Re: Always wanted to knowI don't agree that meat stops taking on smoke at 140 or any other of the arbitrary temps I've read on the internet.
15-20 years ago when there were vastly fewer charcoal smokers (small offsets and bullets) and Q was mostly the provenance of larger all wood cookers, foil wrapping was originally used not a tenderizing aid, but a means to prevent over smoking, if smoke uptake stopped at a given temperature anyway, this would be unnecessary. Other methods to prevent over smoking were used as well, like cooking in paper grocery bags, cooking in cheese cloth etc.
Where I think the idea that smoke uptake stops at 140 came from, is that there is a temperature range that the formation of smokering stops.
Smokering is a chemical reaction between nitrites in the smoke (nitric oxide) and myoglobin in the meat. At a given temp, which varies with ph of the meat, the myoglobin denatures (protein molocules unwind) are are no longer able to make the conversion to the coveted pinkish purple color brisket cooks long to see when they slice a flat. This chemical reaction can end, depending on variables, anywhere between 104* and 160*.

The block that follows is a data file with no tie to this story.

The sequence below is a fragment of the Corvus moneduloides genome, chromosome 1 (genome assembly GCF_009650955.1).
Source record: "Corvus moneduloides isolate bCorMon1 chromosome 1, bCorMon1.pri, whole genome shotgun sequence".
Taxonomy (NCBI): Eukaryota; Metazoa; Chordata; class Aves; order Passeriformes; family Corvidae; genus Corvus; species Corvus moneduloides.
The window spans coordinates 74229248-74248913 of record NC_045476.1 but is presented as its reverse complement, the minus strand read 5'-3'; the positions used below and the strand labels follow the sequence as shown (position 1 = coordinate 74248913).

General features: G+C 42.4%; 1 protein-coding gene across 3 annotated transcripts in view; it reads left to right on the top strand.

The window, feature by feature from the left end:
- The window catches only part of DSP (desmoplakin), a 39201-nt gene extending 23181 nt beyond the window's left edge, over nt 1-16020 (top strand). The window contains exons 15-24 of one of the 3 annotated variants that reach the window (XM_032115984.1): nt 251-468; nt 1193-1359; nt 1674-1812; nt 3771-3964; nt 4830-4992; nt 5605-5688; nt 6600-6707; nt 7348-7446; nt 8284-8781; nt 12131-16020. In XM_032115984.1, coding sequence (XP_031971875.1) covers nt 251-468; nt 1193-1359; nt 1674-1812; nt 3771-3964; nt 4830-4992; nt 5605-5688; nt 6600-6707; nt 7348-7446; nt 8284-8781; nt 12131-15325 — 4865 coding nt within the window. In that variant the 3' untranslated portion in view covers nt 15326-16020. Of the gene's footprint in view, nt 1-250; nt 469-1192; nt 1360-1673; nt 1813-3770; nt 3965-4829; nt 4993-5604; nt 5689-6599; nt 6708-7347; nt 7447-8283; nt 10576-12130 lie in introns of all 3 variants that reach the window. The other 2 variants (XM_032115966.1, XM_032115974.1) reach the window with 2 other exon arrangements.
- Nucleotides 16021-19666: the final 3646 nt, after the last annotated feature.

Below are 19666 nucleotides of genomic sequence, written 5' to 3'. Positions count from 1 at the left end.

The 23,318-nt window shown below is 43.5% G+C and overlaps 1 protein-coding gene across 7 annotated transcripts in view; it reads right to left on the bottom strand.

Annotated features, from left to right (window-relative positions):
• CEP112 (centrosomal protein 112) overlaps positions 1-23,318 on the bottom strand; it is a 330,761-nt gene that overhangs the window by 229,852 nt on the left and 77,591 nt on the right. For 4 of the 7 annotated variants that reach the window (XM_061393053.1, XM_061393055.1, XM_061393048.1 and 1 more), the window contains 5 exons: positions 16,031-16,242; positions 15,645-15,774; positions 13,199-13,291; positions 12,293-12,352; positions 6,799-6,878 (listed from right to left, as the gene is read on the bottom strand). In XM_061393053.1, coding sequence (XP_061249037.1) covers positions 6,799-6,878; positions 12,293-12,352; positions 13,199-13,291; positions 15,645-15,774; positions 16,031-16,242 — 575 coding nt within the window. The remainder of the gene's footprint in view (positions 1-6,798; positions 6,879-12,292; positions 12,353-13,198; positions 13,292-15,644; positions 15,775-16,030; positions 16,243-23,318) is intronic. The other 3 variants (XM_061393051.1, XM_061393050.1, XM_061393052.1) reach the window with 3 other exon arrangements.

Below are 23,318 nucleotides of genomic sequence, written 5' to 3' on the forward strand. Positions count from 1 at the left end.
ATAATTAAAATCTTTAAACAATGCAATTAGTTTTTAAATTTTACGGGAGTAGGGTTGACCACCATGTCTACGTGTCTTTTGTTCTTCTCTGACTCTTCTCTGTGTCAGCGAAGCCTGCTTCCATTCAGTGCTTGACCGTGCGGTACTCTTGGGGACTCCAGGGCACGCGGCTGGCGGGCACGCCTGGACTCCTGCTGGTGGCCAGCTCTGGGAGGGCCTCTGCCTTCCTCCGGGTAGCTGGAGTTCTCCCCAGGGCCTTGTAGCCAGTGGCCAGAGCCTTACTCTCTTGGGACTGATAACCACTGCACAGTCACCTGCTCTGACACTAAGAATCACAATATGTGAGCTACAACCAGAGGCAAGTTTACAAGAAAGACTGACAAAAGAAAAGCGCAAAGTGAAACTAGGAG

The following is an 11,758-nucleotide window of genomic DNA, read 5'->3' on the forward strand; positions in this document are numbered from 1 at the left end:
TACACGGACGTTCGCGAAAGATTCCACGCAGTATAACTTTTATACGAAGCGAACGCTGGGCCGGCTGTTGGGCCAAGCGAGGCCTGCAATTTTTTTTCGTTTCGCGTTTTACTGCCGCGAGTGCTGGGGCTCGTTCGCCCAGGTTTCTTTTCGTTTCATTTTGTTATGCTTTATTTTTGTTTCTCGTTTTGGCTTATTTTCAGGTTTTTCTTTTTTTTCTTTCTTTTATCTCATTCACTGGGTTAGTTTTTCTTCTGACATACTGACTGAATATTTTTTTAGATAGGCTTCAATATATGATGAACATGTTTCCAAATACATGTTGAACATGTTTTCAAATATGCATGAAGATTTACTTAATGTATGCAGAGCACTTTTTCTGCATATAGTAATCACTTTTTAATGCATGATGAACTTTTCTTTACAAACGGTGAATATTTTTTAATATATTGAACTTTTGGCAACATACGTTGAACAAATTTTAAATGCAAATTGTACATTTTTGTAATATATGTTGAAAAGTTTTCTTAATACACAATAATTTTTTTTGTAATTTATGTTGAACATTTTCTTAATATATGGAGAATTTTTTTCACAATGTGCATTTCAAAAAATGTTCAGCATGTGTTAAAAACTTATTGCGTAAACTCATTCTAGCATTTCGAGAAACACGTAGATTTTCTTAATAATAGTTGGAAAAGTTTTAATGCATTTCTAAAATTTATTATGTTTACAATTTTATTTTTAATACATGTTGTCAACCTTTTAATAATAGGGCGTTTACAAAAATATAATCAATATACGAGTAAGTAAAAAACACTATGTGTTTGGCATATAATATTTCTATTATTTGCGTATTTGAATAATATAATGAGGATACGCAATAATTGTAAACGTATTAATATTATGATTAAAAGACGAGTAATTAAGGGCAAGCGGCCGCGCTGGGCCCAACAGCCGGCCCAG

It is important to note that although smokering is a valuable indicator that you've done things right during the cook, it really has no bearing on the actual smoke flavor.
Whether or not smoke uptake does stop is actually very easy to check, next time you cook a brisket or butt, use mellower woods for the duration of the cook, once the meat exceeds 140 or 160 or even during just the last hour of the cook, use cherry or mesquite or another distinctly flavored wood and see if you can taste it on the meat.
I've done this a couple of times, and you can absolutely taste the stronger smoke even after 160.